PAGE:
Experiences of depression and recovery in Australia

Self-care and coping strategies

In addition to using conventional and complementary therapies to deal with their depression, most people talked about taking part in enjoyable activities or pursuing their interests as another method of keeping their symptoms at bay. Strategies people used to maintain periods of ‘wellness’ included hobbies or artistic pursuits, physical activity or social activity. Many people discussed the benefits of a healthy diet, Jane noting that getting better required taking care of both body and mind' ‘you actually have a whole body that needs to be looked after. And, so I do and it rewards me’. Most people were trying to find ways of ‘distracting themselves from depression’. As Amelia put it, ‘That's another big strategy of mine - get so busy with important things that I don’t have time to think about it; don’t have time to be depressed…’. Another strategy a few people mentioned was setting up regular appointments to ensure they left home and went out (see ‘Talking treatments’‘Experiences with antidepressant medication’ and ‘Complementary and holistic approaches’).
Other activities people mentioned as being relaxing included ‘practising positive thinking’, ‘going and sitting on the beach’, or simply ‘avoiding thinking about their suffering’. Setting goals to look forward to and self-help courses were mentioned by a few. Chloe mentioned the importance of developing mental strength through physical and psychological activities. Others worked on cultivating and using their talents. Chloe relaxed by being able to ‘cook a really nice dinner, have a glass of wine, watch a good movie and go to bed’. Comodor found keeping busy and structuring his day helpful. Others mentioned keeping diaries, travelling, learning new skills, or enrolling at university. A few people found watching TV relaxing – as Millaa put it' ‘I find reading really works, and television. Reruns of Will and Grace, oh, they work wonders. Nothing like Will and Grace to calm you at three o'clock in the morning’.
Hobbies and artistic pursuits
Reading books was a form of relaxation or distraction for a few people. Comodor who felt lonely and abandoned by his wife derived great comfort from listening to particular talkback radio programs and organised his day around them. Amelia and Ivan enjoyed gardening. As Ameila said: ‘But just for the therapy of it, sometimes I weed. It's so lovely, you know, because you just focus your mind totally on this little patch’.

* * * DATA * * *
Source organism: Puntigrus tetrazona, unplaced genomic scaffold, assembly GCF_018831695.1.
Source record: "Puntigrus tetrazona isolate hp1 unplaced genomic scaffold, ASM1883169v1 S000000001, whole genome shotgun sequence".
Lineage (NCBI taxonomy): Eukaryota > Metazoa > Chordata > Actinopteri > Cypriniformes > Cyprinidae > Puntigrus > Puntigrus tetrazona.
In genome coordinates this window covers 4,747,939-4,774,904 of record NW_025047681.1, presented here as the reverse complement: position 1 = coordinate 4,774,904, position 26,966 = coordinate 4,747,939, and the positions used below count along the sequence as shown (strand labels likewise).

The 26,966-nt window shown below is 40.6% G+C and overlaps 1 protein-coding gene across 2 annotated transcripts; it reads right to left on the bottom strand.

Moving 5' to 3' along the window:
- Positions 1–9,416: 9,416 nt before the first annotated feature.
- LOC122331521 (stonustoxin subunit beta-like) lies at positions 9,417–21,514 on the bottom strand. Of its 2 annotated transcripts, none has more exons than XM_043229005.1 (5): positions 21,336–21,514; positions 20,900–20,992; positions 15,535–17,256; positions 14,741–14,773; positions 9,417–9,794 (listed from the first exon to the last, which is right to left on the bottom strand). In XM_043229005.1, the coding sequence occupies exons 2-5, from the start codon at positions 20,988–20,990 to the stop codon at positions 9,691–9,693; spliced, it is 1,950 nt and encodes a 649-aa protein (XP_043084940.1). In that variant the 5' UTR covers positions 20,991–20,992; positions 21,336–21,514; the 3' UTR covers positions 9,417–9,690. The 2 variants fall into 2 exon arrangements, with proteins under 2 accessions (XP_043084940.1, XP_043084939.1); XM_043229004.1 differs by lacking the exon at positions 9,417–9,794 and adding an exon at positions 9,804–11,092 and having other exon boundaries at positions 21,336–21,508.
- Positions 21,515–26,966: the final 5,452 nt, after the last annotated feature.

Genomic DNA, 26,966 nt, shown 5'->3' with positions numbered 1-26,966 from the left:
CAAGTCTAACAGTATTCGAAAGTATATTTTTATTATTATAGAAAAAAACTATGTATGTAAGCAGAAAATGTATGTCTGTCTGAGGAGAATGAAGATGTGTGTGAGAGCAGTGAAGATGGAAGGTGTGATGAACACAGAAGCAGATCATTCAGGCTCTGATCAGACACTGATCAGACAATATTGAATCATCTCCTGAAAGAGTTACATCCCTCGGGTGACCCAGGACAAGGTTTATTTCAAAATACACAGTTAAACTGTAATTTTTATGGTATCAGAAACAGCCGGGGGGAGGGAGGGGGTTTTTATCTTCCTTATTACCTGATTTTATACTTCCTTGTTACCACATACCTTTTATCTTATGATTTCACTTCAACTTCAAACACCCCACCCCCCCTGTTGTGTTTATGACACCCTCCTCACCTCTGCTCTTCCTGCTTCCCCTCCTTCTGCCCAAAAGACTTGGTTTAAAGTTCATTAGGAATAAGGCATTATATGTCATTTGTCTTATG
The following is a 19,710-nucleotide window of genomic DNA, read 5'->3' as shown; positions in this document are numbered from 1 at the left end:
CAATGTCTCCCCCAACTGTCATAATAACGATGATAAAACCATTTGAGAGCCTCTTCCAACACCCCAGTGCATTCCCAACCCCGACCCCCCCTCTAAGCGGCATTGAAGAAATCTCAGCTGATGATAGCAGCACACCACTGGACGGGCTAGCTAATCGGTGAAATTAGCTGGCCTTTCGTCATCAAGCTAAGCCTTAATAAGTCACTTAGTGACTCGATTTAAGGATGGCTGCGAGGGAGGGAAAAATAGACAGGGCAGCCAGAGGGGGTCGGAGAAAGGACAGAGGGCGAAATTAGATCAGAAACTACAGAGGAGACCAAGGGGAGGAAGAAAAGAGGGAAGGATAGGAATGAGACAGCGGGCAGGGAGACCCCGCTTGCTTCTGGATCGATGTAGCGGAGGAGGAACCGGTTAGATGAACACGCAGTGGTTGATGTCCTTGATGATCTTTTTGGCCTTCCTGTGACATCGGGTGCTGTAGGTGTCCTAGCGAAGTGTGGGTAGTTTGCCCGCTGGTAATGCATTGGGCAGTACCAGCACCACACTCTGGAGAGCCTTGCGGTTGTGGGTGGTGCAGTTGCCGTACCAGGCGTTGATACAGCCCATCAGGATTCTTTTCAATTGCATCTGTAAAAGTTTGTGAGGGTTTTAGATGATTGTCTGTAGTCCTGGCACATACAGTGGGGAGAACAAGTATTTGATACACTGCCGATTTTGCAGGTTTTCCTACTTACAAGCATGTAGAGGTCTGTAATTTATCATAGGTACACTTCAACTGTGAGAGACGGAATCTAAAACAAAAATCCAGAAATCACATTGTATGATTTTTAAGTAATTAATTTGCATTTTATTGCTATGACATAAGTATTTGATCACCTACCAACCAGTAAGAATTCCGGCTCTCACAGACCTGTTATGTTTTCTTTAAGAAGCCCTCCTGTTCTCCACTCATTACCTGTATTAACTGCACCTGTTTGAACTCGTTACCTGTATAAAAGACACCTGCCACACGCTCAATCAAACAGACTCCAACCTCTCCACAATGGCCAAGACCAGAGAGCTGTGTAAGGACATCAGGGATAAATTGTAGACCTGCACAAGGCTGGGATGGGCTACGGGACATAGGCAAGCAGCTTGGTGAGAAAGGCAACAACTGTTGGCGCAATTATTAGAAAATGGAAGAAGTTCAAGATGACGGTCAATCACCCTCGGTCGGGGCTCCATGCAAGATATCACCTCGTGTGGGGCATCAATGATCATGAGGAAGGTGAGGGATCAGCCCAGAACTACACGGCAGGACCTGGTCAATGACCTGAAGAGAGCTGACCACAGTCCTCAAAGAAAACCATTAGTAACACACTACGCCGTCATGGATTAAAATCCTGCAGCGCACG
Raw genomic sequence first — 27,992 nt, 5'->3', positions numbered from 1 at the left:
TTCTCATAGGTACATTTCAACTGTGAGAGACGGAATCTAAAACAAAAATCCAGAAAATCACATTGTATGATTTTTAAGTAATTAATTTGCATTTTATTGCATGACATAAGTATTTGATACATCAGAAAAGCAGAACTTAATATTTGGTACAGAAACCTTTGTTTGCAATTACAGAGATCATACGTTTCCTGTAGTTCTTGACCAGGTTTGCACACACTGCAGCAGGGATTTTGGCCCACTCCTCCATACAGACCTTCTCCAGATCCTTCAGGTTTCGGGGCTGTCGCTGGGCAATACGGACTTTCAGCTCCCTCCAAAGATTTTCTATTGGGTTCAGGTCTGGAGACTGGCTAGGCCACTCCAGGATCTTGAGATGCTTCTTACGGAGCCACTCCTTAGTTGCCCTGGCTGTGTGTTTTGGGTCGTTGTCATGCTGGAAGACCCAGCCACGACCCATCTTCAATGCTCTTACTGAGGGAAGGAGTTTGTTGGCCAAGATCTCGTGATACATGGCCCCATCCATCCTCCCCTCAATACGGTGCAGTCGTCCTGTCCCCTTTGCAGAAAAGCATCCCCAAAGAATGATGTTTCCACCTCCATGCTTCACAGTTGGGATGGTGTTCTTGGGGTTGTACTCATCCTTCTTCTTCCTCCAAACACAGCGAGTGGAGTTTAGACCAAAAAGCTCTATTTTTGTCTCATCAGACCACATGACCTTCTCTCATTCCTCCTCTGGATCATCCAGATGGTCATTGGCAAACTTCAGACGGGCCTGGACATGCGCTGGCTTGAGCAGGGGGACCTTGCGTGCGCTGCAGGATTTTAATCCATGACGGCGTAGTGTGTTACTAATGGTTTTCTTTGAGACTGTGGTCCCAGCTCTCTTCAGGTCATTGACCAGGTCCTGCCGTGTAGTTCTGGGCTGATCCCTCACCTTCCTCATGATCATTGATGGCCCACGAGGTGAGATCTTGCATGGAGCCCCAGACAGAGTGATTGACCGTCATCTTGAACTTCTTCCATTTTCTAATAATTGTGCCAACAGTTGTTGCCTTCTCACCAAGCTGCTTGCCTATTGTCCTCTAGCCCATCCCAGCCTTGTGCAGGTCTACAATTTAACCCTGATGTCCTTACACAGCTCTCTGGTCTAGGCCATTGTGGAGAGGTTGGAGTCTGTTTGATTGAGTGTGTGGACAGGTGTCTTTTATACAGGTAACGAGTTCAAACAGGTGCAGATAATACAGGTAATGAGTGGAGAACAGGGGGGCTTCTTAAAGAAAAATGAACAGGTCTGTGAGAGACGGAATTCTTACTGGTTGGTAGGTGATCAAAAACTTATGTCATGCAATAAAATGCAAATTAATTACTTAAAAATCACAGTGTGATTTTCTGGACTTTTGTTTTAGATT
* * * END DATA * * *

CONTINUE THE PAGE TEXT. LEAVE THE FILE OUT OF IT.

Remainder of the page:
A few women found comfort and relaxation in cooking or baking, as expressed by Susan: ‘I really like cooking as well.  It's – to be absorbed in something means that there isn't any room for feeling blank and cut off and dark in the soul’.

Amelia mentioned reading cookbooks; another was writing a cookbook. Baking cakes for Safra reminded her of happy childhood times surrounded by extended family. She said baking had become part of her ‘therapy’.

A few found computer games a positive distraction, while others enjoyed motorcycle riding. As Kimberly put it: ‘I can't be depressed when I ride my motorcycle, I'm too busy mentally to be depressed.’ Carpentry was mentioned by one person, lapidary by another, and few mentioned painting and photography. Susan sang in a choir and had learned to read music.
Physical activities
Most people acknowledged the value of regular physical exercise. A few had structured gym routines. Others swam or walked which they found beneficial both physically and for ‘clearing their mind’. Trekking for one person was a useful motivational activity. As Linda commented, ‘getting out and getting moving, it helps clear your head’. Some people ran or cycled, while others did yoga. For some, finding time for such activities was a sign that they were getting better. A few people opted for group sports such as softball, which provided the opportunity for physical activity as well as socialising.
Social activities
Spending more time with friends and family was an important coping strategy for many people we talked with. Colin took regular time to talk with his partner, while Linda focused on ‘surrounding yourself in, by people that you love and things that you love and trying to remind yourself that everything's okay and there's a light at the end of the tunnel’. For others, talking with or befriending people with similar experiences was useful. Several described the mutual gains that came from helping others with depression through volunteering activities and support groups. Community work helped some people to refocus from unhelpful introspection to helping others.
Some people enjoyed going to the movies, either with friends or alone, as one man put it, to ‘divert attention from the issue at hand’. A few people noted that having a dog stimulated daily exercise and sometimes facilitated social contacts with other pet owners. Suzi said: ‘I recommend everyone with depression should raise a dog. It’s not always a good thing, I mean you want to stay in bed all day, but you can’t. He wants you up’. People also interpreted being able to take care of a pet as a sign of recovery. Some people were involved in sporting clubs, either themselves or through their children.

Last reviewed January 2016.
Last updated January 2016.


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